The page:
Southeastern sneezeweed (Helenium pinnatifidum)
Click on terms for botanical definitions.
Don’t let the name fool you — sneezeweed does not refer to the biological reaction one might have to smelling it. Rather, it is a reference to the plant’s historic use. Native Americans were known to dry and grind into a powder certain species of Helenium and use it as snuff.
Southeastern sneezeweed is an herbaceousperennial with delightful sunny blooms. Flowers are solitary and comprised of a broad and dense cluster of yellow diskflorets surrounded by many bright yellow ray florets, each with three lobes or notches. Flowers are 2–3 inches in diameter. Stems are erect, unbranched and may be pubescent or glabrous. They arise from a basalrosette of leaves that may have entire or slightly toothedmargins. Stem leaves are sessile, alternately arranged and become reduced as they ascend the stem. Seeds are borne in brown, hairy achenes.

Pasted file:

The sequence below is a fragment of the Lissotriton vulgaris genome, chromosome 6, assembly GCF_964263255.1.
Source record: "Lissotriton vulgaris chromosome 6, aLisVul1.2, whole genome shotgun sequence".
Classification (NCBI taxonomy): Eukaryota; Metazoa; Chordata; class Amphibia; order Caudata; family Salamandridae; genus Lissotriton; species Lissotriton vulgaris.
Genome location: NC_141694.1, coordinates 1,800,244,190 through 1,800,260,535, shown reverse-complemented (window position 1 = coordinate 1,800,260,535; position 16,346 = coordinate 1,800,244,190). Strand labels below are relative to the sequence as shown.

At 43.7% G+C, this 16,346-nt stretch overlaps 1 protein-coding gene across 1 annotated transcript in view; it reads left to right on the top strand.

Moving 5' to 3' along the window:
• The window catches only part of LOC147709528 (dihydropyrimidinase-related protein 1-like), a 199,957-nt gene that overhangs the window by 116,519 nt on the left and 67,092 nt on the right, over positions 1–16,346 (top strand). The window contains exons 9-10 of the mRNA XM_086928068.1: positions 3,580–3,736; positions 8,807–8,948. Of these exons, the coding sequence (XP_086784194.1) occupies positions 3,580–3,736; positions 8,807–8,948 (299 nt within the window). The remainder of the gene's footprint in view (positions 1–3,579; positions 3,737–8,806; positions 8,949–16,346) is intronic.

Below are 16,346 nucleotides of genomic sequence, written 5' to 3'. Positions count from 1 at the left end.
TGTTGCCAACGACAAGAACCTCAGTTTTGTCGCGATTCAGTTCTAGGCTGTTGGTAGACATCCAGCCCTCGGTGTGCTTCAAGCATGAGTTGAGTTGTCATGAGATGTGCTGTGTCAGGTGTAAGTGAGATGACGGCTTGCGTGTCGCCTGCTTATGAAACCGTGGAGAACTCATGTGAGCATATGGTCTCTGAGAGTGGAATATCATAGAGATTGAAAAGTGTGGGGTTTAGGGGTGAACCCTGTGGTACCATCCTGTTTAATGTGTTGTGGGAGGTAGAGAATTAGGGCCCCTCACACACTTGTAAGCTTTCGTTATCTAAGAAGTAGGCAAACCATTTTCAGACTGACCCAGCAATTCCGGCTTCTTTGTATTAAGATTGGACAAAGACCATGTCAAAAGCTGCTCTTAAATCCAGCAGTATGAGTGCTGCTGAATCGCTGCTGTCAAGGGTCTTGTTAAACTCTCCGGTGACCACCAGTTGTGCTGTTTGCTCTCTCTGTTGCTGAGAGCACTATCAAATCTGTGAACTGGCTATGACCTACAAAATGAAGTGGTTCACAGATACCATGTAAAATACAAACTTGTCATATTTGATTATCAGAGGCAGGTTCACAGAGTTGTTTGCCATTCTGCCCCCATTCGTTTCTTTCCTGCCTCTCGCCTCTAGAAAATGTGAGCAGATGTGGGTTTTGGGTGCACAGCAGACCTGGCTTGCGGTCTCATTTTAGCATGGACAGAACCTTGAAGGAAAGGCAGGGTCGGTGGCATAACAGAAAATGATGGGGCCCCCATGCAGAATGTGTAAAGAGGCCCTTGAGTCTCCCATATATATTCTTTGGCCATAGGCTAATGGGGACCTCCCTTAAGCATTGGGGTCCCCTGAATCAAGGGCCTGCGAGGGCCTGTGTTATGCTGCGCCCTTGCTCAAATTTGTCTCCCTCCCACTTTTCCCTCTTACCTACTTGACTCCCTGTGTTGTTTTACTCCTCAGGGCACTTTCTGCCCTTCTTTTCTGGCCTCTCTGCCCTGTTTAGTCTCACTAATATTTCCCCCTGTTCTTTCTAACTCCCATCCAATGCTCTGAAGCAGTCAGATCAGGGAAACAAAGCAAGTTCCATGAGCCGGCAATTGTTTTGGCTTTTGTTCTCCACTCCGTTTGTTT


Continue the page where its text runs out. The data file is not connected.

Flowers typically bloom in spring, but may bloom year-round. They occur naturally in wet flatwoods and roadside ditches, and along marsh and swamp edges throughout Florida.
Family: Asteraceae (Aster, composite or daisy family)
Native range: Nearly throughout
To see where natural populations of Southeastern sneezeweed have been vouchered, visit florida.plantatlas.usf.edu.
Hardiness: Zones 8A–10B
Soil: Moist to wet soils
Exposure: Full sun
Growth habit: 1–3’ tall
Propagation: Seed, division
Garden tips: Southeastern sneezeweed is a wetland plant that will only thrive in moist soil. It is not drought tolerant. When planted en masse, it puts on a dazzling spring display.
Southeastern sneezeweed plants are occasionally available from nurseries that specialize in Florida native plants. Visit www.plantrealflorida.org to find a nursery in your area.